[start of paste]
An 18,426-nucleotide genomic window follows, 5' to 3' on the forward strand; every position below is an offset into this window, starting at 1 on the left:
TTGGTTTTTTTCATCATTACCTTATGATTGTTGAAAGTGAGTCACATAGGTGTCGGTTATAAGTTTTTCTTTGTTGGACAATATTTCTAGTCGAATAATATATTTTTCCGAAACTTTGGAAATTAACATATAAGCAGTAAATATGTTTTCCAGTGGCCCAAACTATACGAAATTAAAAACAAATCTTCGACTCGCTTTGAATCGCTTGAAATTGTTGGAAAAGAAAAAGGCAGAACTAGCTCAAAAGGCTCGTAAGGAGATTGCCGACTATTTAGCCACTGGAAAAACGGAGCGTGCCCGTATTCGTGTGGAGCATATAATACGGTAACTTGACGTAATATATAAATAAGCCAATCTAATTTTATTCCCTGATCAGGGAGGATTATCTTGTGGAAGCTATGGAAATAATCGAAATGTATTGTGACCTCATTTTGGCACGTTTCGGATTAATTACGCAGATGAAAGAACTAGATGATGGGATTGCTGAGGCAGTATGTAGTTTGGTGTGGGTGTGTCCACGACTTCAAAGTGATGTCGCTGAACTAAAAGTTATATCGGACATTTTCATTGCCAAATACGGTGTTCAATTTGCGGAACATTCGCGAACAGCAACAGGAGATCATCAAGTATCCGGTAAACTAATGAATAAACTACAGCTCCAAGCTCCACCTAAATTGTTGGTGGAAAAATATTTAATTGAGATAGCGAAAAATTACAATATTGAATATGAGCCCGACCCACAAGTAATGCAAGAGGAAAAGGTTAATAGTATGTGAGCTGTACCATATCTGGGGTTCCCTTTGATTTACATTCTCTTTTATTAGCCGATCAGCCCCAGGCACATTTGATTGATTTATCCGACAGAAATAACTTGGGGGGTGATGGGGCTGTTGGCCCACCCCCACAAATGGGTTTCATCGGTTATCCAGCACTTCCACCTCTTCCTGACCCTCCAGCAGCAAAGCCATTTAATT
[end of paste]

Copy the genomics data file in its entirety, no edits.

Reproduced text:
An 18,426-nucleotide genomic window follows, 5' to 3' on the forward strand; every position below is an offset into this window, starting at 1 on the left:
TTGGTTTTTTTCATCATTACCTTATGATTGTTGAAAGTGAGTCACATAGGTGTCGGTTATAAGTTTTTCTTTGTTGGACAATATTTCTAGTCGAATAATATATTTTTCCGAAACTTTGGAAATTAACATATAAGCAGTAAATATGTTTTCCAGTGGCCCAAACTATACGAAATTAAAAACAAATCTTCGACTCGCTTTGAATCGCTTGAAATTGTTGGAAAAGAAAAAGGCAGAACTAGCTCAAAAGGCTCGTAAGGAGATTGCCGACTATTTAGCCACTGGAAAAACGGAGCGTGCCCGTATTCGTGTGGAGCATATAATACGGTAACTTGACGTAATATATAAATAAGCCAATCTAATTTTATTCCCTGATCAGGGAGGATTATCTTGTGGAAGCTATGGAAATAATCGAAATGTATTGTGACCTCATTTTGGCACGTTTCGGATTAATTACGCAGATGAAAGAACTAGATGATGGGATTGCTGAGGCAGTATGTAGTTTGGTGTGGGTGTGTCCACGACTTCAAAGTGATGTCGCTGAACTAAAAGTTATATCGGACATTTTCATTGCCAAATACGGTGTTCAATTTGCGGAACATTCGCGAACAGCAACAGGAGATCATCAAGTATCCGGTAAACTAATGAATAAACTACAGCTCCAAGCTCCACCTAAATTGTTGGTGGAAAAATATTTAATTGAGATAGCGAAAAATTACAATATTGAATATGAGCCCGACCCACAAGTAATGCAAGAGGAAAAGGTTAATAGTATGTGAGCTGTACCATATCTGGGGTTCCCTTTGATTTACATTCTCTTTTATTAGCCGATCAGCCCCAGGCACATTTGATTGATTTATCCGACAGAAATAACTTGGGGGGTGATGGGGCTGTTGGCCCACCCCCACAAATGGGTTTCATCGGTTATCCAGCACTTCCACCTCTTCCTGACCCTCCAGCAGCAAAGCCATTTAATT